I noticed after setting up my Robo C2 on my home network I saw both a wire LAN connection and my Wireless connection on the router. I personally want a LAN connection for greater speeds. I found a plugin that will detect if you are using a LAN vs. Wireless network. Now on my network I only see my LAN connection. If I unplugged the LAN cable then it will use my wireless connection. It takes a reboot of the Robo C2 and about a minute or so but you will see the connection in your router will refresh and update.

    To start you need to add the ifplugd daemon. Run the following command.

    sudo apt-get install ifplugd

    Once installed you need to edit the ifupdown script. Run the following command.

    sudo nano /etc/ifplugd/action.d/ifupdown

    Edit the script to look like this.

    #!/bin/sh
    set -e

    case "$2" in
    up)
    /sbin/ifup $1
    if [ "$1" == eth0 ]; then /sbin/ifdown wlan0 ; fi # new addition
    ;;
    down)
    /sbin/ifdown $1
    if [ "$1" == eth0 ]; then /sbin/ifup wlan0 ; fi # new addition
    ;;
    esac


    The run the following command and you are all done.

    sudo shutdown -r now

    Once you are power back up your printer will have a new hostname, Static IP address, and only one network connection running.
     
    mark tomlinson likes this.
  2. mark tomlinson

    mark tomlinson ༼ つ ◕_ ◕ ༽つ
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    Only thing I will toss out there is that there is (yet) an issue with the LCD and how the C2 deals with network addresses.
    My printers are all on a 10.x subnet and the LCDs show crazy, carzy IP addresses when you do network status. :)

    They work fine, but report stupid addresses. Just an FYI.

    (when I had them on the 192.x subnet they were OK. )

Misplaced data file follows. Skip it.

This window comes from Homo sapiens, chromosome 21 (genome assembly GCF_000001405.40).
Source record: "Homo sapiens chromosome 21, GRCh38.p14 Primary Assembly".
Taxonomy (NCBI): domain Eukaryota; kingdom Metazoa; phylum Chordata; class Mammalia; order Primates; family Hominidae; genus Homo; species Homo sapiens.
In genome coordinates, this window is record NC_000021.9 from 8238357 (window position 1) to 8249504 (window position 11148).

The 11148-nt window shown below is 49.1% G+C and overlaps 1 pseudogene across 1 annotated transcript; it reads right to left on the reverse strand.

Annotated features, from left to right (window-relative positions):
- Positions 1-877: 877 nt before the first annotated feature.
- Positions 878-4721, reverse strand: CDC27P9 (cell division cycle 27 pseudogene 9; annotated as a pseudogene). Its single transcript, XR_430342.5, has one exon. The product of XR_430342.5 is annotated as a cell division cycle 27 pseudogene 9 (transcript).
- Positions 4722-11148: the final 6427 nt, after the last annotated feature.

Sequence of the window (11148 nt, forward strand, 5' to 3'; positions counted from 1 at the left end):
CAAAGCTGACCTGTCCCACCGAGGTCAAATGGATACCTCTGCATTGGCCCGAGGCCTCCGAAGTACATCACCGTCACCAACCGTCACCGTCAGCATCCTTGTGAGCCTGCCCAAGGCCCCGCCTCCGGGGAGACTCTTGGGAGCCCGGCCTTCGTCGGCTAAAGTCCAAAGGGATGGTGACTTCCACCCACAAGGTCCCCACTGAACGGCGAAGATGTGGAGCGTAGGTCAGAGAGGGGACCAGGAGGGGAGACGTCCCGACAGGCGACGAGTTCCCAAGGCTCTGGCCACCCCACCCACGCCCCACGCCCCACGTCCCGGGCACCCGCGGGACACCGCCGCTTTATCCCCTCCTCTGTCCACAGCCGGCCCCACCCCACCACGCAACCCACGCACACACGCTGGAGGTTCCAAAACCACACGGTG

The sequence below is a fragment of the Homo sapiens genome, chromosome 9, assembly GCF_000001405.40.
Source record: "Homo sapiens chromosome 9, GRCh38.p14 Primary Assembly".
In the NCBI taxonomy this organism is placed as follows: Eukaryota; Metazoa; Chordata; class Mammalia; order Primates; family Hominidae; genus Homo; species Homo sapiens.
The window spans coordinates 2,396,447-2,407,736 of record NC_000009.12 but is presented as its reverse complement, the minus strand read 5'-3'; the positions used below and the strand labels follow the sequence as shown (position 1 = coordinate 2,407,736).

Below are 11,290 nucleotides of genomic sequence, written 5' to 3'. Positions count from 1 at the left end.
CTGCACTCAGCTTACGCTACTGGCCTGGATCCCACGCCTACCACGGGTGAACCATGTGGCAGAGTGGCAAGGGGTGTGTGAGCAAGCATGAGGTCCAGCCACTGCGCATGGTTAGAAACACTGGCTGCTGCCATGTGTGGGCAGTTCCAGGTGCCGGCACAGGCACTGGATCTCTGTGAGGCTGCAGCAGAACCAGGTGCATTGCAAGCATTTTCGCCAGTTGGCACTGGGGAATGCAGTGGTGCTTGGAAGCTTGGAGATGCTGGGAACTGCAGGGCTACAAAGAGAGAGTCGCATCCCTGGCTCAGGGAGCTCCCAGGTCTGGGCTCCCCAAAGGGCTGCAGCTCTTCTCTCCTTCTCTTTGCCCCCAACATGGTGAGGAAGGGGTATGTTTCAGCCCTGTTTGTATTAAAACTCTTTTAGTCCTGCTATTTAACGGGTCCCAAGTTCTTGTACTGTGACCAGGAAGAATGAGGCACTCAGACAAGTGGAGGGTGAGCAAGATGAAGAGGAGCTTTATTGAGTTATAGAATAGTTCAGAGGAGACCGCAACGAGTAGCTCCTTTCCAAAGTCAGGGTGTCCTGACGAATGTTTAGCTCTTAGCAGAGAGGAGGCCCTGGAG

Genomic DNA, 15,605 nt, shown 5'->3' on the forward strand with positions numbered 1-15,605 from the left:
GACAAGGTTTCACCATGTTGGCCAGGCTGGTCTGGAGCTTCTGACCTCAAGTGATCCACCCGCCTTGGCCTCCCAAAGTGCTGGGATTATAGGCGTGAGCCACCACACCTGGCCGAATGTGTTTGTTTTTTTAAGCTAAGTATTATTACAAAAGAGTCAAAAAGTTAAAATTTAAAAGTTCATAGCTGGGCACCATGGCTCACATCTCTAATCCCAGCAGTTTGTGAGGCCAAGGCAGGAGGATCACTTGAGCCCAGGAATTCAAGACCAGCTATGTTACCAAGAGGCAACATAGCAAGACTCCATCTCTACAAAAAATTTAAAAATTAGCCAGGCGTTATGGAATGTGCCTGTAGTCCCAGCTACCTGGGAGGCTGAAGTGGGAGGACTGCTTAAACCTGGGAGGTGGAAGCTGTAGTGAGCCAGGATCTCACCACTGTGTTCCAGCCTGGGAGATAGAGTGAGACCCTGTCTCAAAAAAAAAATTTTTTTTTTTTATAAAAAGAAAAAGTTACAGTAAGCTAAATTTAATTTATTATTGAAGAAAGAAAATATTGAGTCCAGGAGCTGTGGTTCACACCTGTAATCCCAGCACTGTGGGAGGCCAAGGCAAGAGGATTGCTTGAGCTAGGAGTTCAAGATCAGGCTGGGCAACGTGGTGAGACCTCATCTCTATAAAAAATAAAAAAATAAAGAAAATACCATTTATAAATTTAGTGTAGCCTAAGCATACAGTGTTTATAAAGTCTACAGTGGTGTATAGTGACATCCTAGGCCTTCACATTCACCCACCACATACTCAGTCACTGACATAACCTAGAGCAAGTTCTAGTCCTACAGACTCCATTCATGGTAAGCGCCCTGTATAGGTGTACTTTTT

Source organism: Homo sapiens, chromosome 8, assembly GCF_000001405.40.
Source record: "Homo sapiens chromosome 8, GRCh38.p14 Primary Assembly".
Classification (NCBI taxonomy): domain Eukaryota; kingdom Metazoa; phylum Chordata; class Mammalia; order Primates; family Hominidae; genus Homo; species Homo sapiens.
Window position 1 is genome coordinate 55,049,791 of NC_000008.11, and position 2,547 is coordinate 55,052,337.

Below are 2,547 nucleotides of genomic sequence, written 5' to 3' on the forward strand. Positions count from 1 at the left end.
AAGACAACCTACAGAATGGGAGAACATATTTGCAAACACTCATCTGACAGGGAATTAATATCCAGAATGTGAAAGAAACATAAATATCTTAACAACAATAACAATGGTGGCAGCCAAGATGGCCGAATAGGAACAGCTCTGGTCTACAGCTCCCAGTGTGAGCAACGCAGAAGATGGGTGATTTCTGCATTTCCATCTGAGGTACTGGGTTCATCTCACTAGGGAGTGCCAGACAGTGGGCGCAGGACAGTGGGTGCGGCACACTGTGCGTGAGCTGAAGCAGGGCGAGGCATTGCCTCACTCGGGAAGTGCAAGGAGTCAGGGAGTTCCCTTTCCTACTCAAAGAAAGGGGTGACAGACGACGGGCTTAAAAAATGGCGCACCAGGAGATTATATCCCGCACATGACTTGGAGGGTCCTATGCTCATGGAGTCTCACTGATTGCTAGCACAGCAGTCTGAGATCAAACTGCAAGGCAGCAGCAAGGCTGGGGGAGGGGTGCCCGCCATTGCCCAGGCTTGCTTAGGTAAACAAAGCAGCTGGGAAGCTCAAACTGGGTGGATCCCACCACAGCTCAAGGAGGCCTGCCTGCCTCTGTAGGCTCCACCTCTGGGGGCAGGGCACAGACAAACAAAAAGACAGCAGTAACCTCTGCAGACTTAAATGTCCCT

JohnShuba likes this.
  3. JohnShuba

    JohnShuba New Member

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    Thanks for the information that is good not know, I guess I will stay away from 10.x subnet. I just checked my network status on the C2 after your post and it looks ok. My subnet is 134.x and it listed ok. in the network status listing.
     
  4. WheresWaldo

    WheresWaldo Volunteer ( ͠° ͟ʖ ͡°)
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    I use my router to give out static leases based on MAC addresses. It eliminates all the editing on the rPi. You could do the same after setting up WiFi, although since WiFi is not the default setting you will need to ssh into the rPi to set that up. Then you only have one place to set up all your networking stuff, your router.

    rationale: all my 'servers' use static IPs as well as the game consoles and it is a heck of a lot easier to sit at one browser and configure them all in the router firmware rather than wandering around my home reconfiguring all the devices that I want to use static IPs on. Especially since nearly every network capable consumer device you can buy comes preconfigured for dynamic IP addressing.
     
  5. mark tomlinson

    mark tomlinson ༼ つ ◕_ ◕ ༽つ
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    Mine are configured to hook to the router on 10.0.0.1 and they are connected there:

    10.0.0.45 -- RoboC2

    Yet if you look at the LCD network status you see something like this:
    198.105.244.130

    :)
     
  6. JohnShuba

    JohnShuba New Member

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    One thing that is important to mention is that when connecting the Robo C2 Printer to Cura 2.3.1 on windows it has difficulties detecting the printer on initial setup. What I found works is while your in Cura and have the printer detection window open reboot your Robo C2 and once it reboots Cura finds your printer right aways. You can then add your API key and connect, I had this problem before I change my network setting and still did after the changes I listed above in this post.

    The good new is that once the printer is detected in Cura it finds it very time your start Cura and finds it very fast, even faster now with the network changes I did and the static IP. It also helps to add the printer to your host file on windows. You would think after all these years windows would have improved their networking, not so much ;)